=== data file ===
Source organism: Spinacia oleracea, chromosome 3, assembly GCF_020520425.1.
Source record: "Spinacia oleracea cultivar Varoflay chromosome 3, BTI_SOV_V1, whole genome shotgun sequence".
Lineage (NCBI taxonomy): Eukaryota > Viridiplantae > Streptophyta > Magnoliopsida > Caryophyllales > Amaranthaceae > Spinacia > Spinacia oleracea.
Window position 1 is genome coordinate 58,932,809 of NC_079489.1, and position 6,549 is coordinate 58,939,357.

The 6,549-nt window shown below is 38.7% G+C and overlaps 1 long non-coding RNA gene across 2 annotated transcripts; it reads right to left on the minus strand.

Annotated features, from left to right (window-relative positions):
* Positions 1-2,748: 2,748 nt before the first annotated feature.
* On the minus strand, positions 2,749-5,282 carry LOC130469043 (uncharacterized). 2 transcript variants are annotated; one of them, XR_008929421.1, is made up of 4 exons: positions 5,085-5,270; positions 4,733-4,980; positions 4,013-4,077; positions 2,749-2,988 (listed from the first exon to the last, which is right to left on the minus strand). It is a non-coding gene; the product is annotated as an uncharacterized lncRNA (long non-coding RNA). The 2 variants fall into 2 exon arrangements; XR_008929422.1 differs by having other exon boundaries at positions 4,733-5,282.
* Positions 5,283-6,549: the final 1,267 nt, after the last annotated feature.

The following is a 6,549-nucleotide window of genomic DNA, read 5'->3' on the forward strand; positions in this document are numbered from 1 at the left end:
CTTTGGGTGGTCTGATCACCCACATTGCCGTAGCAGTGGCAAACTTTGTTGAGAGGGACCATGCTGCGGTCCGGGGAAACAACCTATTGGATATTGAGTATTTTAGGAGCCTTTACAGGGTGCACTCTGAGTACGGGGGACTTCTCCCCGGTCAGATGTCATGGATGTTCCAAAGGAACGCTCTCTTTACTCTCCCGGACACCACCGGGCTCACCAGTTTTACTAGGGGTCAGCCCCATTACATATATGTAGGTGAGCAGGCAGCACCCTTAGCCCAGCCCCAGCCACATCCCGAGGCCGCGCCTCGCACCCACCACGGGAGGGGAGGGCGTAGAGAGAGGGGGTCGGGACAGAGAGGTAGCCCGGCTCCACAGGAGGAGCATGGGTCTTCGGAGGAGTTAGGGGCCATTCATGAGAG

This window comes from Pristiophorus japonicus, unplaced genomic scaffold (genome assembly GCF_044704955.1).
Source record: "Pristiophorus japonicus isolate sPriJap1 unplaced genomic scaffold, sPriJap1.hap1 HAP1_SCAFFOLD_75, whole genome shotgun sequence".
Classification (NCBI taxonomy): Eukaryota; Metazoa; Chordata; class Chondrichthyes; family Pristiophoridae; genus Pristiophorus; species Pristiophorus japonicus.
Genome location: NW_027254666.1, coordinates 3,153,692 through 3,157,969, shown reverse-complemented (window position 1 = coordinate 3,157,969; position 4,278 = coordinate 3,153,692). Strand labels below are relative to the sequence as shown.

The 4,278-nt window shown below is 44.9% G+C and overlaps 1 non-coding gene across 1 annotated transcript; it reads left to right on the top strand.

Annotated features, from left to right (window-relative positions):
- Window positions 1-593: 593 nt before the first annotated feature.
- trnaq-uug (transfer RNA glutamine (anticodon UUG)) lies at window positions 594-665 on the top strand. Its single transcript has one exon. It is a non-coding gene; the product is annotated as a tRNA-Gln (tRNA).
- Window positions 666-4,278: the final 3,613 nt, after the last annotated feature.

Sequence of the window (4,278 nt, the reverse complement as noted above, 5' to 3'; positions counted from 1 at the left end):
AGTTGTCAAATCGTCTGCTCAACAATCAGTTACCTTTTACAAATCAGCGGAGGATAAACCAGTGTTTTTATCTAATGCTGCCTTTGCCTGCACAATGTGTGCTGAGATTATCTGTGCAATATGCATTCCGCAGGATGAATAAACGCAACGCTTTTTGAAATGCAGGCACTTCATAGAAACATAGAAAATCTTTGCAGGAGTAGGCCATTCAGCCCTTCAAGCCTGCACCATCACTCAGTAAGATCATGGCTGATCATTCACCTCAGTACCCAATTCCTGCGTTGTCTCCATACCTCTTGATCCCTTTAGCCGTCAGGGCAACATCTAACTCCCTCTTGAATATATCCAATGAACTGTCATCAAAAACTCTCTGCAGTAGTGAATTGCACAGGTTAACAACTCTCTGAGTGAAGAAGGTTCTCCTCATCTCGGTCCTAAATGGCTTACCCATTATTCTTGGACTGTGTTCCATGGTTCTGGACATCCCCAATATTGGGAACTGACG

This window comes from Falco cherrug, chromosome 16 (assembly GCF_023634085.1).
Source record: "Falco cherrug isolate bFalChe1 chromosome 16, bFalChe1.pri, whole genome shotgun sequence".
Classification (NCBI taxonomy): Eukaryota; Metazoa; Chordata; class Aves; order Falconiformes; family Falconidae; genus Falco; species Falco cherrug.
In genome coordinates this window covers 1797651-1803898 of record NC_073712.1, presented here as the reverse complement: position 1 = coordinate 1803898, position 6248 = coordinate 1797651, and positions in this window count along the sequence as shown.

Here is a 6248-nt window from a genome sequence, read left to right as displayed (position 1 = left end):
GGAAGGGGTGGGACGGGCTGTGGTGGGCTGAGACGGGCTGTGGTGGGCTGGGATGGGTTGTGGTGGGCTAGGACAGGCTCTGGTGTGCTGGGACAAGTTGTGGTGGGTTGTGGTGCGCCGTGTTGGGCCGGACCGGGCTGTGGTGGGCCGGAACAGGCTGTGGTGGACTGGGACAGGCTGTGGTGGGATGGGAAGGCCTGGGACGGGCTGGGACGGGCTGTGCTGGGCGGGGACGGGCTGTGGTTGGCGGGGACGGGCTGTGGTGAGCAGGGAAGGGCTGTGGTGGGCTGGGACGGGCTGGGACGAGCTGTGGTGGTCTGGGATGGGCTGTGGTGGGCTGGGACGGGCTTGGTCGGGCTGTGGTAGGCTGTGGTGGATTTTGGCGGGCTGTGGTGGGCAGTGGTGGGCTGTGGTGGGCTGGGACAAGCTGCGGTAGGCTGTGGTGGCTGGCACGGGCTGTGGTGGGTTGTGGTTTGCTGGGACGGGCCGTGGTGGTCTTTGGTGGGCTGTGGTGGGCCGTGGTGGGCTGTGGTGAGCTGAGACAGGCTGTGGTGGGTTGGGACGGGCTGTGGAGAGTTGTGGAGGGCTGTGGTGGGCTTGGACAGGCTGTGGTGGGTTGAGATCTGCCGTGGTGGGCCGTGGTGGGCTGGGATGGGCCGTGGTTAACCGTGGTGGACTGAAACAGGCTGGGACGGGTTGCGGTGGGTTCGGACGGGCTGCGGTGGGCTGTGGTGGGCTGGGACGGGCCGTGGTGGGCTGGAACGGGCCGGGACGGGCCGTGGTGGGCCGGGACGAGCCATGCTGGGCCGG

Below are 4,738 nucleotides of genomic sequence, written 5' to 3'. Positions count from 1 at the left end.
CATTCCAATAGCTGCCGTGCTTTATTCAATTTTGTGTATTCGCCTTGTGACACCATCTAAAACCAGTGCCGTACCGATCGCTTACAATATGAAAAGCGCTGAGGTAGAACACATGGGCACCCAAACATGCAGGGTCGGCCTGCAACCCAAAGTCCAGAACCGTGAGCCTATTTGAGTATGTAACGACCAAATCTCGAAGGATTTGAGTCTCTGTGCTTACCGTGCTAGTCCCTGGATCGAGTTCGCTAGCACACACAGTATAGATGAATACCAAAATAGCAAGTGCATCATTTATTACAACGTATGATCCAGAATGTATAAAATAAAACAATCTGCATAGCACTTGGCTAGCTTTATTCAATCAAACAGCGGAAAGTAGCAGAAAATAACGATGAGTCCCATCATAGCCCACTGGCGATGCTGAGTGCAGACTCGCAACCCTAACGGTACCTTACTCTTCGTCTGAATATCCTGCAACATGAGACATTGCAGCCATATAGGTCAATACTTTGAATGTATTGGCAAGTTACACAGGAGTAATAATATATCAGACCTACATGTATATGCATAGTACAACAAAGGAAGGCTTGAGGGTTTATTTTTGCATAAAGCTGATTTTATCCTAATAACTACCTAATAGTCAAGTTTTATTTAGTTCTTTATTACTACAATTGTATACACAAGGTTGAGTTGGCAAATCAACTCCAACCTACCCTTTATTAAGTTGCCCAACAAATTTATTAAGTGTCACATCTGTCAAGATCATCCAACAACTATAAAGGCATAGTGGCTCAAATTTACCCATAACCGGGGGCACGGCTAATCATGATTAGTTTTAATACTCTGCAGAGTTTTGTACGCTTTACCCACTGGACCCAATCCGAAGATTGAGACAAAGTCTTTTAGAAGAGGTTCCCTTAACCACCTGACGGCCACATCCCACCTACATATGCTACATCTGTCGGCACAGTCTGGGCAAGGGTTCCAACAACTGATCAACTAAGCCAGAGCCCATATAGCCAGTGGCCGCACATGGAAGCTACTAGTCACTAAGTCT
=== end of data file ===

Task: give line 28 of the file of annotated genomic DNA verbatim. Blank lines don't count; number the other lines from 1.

GGAAGGGGTGGGACGGGCTGTGGTGGGCTGAGACGGGCTGTGGTGGGCTGGGATGGGTTGTGGTGGGCTAGGACAGGCTCTGGTGTGCTGGGACAAGTTGTGGTGGGTTGTGGTGCGCCGTGTTGGGCCGGACCGGGCTGTGGTGGGCCGGAACAGGCTGTGGTGGACTGGGACAGGCTGTGGTGGGATGGGAAGGCCTGGGACGGGCTGGGACGGGCTGTGCTGGGCGGGGACGGGCTGTGGTTGGCGGGGACGGGCTGTGGTGAGCAGGGAAGGGCTGTGGTGGGCTGGGACGGGCTGGGACGAGCTGTGGTGGTCTGGGATGGGCTGTGGTGGGCTGGGACGGGCTTGGTCGGGCTGTGGTAGGCTGTGGTGGATTTTGGCGGGCTGTGGTGGGCAGTGGTGGGCTGTGGTGGGCTGGGACAAGCTGCGGTAGGCTGTGGTGGCTGGCACGGGCTGTGGTGGGTTGTGGTTTGCTGGGACGGGCCGTGGTGGTCTTTGGTGGGCTGTGGTGGGCCGTGGTGGGCTGTGGTGAGCTGAGACAGGCTGTGGTGGGTTGGGACGGGCTGTGGAGAGTTGTGGAGGGCTGTGGTGGGCTTGGACAGGCTGTGGTGGGTTGAGATCTGCCGTGGTGGGCCGTGGTGGGCTGGGATGGGCCGTGGTTAACCGTGGTGGACTGAAACAGGCTGGGACGGGTTGCGGTGGGTTCGGACGGGCTGCGGTGGGCTGTGGTGGGCTGGGACGGGCCGTGGTGGGCTGGAACGGGCCGGGACGGGCCGTGGTGGGCCGGGACGAGCCATGCTGGGCCGG